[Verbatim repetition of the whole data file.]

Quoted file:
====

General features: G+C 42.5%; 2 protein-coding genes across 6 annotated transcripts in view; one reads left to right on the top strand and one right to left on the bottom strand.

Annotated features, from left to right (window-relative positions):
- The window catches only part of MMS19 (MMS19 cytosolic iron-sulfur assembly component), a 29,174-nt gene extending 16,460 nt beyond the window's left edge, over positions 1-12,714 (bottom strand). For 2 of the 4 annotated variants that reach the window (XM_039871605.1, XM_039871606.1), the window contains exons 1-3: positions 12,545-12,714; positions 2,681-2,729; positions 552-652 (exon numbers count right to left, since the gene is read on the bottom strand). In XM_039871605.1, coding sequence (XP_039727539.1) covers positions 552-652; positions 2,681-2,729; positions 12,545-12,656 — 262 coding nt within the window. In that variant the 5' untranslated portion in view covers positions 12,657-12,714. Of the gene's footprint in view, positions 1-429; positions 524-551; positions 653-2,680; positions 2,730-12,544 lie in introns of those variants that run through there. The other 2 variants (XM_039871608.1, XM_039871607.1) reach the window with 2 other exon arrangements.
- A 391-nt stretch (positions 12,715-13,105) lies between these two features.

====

General features: G+C 42.5%; 2 protein-coding genes across 6 annotated transcripts in view; one reads left to right on the top strand and one right to left on the bottom strand.

Annotated features, from left to right (window-relative positions):
- The window catches only part of MMS19 (MMS19 cytosolic iron-sulfur assembly component), a 29,174-nt gene extending 16,460 nt beyond the window's left edge, over positions 1-12,714 (bottom strand). For 2 of the 4 annotated variants that reach the window (XM_039871605.1, XM_039871606.1), the window contains exons 1-3: positions 12,545-12,714; positions 2,681-2,729; positions 552-652 (exon numbers count right to left, since the gene is read on the bottom strand). In XM_039871605.1, coding sequence (XP_039727539.1) covers positions 552-652; positions 2,681-2,729; positions 12,545-12,656 — 262 coding nt within the window. In that variant the 5' untranslated portion in view covers positions 12,657-12,714. Of the gene's footprint in view, positions 1-429; positions 524-551; positions 653-2,680; positions 2,730-12,544 lie in introns of those variants that run through there. The other 2 variants (XM_039871608.1, XM_039871607.1) reach the window with 2 other exon arrangements.
- A 391-nt stretch (positions 12,715-13,105) lies between these two features.